Mammalian target of rapamycin (mTOR) is a central controller of cell growth. mTOR assembles into two distinct multiprotein complexes called mTOR complex 1 (mTORC1) and mTORC2. Here we show that the mTORC1 component raptor is critical for muscle function and prolonged survival. In contrast, muscles lacking the mTORC2 component rictor are indistinguishable from wild-type controls. Raptor-deficient muscles become progressively dystrophic, are impaired in their oxidative capacity, and contain increased glycogen stores, but they express structural components indicative of oxidative muscle fibers. Biochemical analysis indicates that these changes are probably due to loss of activation of direct downstream targets of mTORC1, downregulation of genes involved in mitochondrial biogenesis, including PGC1α, and hyperactivation of PKB/Akt. Finally, we show that activation of PKB/Akt does not require mTORC2. Together, these results demonstrate that muscle mTORC1 has an unexpected role in the regulation of the metabolic properties and that its function is essential for life. © 2008 Elsevier Inc. All rights reserved.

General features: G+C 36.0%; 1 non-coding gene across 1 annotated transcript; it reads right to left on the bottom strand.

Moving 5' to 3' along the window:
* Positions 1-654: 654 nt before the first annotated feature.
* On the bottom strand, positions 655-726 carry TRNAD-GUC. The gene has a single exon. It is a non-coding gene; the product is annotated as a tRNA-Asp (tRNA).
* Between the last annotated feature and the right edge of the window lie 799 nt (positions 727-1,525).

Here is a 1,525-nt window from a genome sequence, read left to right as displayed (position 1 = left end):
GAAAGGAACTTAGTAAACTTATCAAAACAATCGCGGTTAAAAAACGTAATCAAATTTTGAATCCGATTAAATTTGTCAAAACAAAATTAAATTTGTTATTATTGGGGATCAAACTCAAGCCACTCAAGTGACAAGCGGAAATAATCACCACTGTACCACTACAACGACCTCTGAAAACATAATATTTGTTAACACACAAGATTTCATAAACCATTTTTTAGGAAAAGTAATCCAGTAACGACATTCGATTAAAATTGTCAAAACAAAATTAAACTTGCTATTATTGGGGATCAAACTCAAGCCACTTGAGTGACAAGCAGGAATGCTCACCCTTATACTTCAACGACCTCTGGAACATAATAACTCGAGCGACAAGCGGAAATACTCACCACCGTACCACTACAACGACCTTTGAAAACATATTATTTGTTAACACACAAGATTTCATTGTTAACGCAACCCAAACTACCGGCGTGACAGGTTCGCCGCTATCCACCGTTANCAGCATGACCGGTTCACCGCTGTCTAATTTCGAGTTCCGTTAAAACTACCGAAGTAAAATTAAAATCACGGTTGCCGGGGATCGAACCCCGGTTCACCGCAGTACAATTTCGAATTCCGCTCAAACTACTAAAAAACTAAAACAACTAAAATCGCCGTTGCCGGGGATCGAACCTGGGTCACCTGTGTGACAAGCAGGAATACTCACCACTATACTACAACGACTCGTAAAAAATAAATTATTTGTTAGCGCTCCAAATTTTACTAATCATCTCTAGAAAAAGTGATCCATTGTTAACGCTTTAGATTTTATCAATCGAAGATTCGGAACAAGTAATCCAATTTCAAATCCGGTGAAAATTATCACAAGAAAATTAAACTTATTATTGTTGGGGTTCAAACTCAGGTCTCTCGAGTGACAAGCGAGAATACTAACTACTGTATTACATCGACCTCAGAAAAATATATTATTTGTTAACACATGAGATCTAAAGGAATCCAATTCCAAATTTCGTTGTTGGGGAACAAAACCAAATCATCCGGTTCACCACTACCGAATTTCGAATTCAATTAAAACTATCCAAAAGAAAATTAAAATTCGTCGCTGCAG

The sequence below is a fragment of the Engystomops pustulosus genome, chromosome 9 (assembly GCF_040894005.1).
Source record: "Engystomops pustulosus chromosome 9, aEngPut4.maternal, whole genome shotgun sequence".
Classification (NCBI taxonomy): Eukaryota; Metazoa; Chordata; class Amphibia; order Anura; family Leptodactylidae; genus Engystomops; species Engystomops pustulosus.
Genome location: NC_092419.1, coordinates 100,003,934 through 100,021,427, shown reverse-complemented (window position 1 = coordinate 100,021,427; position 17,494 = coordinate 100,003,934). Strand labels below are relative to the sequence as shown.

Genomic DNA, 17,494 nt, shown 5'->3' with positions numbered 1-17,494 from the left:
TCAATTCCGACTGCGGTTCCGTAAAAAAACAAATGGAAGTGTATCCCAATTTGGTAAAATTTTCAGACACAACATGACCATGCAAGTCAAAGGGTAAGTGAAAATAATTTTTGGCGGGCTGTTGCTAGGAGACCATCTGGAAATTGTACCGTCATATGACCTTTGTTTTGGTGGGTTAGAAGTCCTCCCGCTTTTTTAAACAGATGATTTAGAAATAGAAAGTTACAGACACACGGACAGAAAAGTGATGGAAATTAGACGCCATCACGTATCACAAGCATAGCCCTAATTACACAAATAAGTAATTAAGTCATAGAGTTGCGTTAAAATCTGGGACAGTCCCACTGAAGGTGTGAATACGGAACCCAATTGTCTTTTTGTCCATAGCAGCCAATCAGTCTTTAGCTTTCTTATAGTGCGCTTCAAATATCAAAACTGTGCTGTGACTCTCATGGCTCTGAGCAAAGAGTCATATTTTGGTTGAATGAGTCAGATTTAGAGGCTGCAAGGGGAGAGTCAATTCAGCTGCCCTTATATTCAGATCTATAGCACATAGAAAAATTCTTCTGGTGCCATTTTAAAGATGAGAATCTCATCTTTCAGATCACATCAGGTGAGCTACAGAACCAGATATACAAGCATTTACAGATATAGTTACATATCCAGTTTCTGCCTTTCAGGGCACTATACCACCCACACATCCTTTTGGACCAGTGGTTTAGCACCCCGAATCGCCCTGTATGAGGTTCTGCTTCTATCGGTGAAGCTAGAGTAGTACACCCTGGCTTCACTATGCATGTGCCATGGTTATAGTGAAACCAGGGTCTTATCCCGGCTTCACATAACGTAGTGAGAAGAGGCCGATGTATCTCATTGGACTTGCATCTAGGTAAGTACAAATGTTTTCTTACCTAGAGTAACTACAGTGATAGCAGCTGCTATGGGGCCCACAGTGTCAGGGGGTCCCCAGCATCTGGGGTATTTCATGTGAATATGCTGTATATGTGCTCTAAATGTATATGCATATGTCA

Bentzinger, C. F., Romanino, K., Cloëtta, D., Lin, S., Mascarenhas, J. B., Oliveri, F., … Rüegg, M. A. (2008). Skeletal Muscle-Specific Ablation of raptor, but Not of rictor, Causes Metabolic Changes and Results in Muscle Dystrophy. Cell Metabolism, 8(5), 411–424. https://doi.org/10.1016/j.cmet.2008.10.002